Center Cattle Report
signs were everywhere of a slowing in the growth of the national beef cattle
herd. Cow slaughter is up – running 15-20% above last year. Those cows
held back for one more calf, during the period of record high calf prices,
are now being culled from the herd. Rational exuberance is gone and breeders
are back making economic decisions regarding herd sizes based on current
conditions and inputs.
breeder is at the start of the beef production cycle and ultimately either
suffers the pressures of overproduction of benefits of underproduction.
The other participants in the beef chain are all middle operators, buying
and selling on margins that sometimes exists and sometimes are lacking.
When prices fall, everything is pushed back to the breeder.
calf prices are well under the highs of three years ago, they are seeking
a sustainable level for stable production and herd size. Confirming the
slowing in herd grow is the number of heifers being placed on feed in the
nation’s feedlots. Double digit increases over prior year have been posted
for the past year and now heifers as a percentage of total slaughter numbers
is showing large increases. This is positive for fed cattle prices and
average carcass weights because heifers are marketed at lower out weights.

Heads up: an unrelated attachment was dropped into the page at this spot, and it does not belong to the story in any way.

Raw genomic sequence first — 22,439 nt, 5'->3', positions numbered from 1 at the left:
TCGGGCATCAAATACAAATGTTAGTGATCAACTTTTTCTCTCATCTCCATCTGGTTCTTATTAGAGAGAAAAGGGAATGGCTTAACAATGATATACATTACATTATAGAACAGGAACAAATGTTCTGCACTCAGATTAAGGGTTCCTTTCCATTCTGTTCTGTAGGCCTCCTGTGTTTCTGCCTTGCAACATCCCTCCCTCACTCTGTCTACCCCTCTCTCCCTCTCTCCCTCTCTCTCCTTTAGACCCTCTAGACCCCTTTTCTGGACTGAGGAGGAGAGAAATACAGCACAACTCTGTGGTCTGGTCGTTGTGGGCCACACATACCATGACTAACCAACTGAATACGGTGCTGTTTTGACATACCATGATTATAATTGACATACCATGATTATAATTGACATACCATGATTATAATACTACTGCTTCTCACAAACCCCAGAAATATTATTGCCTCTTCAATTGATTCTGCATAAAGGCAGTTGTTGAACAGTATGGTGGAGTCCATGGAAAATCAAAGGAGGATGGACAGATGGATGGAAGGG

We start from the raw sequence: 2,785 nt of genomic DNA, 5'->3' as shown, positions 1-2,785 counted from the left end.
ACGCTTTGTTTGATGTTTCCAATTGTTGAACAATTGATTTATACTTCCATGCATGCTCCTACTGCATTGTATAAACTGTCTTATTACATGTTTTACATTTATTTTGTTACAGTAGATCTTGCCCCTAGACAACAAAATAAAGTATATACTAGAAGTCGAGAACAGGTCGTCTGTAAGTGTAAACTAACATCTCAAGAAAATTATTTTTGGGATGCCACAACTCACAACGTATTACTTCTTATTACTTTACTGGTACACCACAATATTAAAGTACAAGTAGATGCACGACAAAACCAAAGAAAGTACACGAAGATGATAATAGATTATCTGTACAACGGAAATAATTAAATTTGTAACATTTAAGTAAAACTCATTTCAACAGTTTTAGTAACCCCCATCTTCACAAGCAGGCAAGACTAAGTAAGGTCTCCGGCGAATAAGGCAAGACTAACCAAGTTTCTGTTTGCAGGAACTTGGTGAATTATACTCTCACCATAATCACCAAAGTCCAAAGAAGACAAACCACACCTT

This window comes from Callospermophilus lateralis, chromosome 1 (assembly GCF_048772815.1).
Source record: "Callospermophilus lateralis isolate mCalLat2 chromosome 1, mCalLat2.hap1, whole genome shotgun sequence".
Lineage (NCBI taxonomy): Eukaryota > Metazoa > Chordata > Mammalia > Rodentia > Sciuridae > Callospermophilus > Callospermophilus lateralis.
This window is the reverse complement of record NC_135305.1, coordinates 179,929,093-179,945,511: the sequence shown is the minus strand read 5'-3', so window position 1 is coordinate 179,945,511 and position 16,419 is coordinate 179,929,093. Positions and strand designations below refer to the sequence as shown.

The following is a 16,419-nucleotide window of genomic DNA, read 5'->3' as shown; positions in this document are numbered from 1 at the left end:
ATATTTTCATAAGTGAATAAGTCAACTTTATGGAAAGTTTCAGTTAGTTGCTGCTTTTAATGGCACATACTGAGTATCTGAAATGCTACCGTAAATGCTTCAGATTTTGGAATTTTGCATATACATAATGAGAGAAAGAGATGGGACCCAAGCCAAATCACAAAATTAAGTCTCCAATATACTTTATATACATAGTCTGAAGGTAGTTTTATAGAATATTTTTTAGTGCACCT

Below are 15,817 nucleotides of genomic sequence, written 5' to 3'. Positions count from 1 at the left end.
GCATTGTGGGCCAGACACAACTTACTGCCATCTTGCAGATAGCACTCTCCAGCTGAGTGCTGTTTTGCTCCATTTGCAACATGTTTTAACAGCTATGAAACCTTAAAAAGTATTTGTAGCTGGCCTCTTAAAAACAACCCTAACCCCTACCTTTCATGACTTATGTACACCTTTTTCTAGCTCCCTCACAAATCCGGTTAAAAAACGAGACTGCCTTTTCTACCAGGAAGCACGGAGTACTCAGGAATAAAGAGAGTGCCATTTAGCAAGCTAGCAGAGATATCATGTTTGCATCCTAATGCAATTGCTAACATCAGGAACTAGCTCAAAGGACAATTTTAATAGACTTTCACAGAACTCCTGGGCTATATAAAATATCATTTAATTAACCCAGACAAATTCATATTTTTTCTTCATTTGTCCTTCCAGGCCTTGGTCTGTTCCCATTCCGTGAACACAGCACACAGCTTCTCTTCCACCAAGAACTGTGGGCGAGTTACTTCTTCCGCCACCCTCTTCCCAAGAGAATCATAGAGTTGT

Steers remain almost 2/3 of the daily fed slaughter.
weighted average annual fed cattle price in the $120s would have a stabilizing
influence on the size of the national cow herd. This would allow yearlings
to sell in the $150s and calves in the $170s giving each sector of the
beef production cycle reasonable pricing. Genetics will always push weaning
weights higher helping breeders, but breeders also must fight higher inputs
costs on other fronts such as medicine costs, interest rates and feed costs
not including rising cost of cattle care.
and feed cost always play the role of outside uncontrollable influences
on both price and production levels. Corn at $3.50/bushel will eventually
discourage corn production and prices will rise. Regional drought pockets
like the Dakotas, Wyoming and Montana will always exist. This simply means
herd numbers will forever be dynamic depending on many factors of that
often are beyond our control.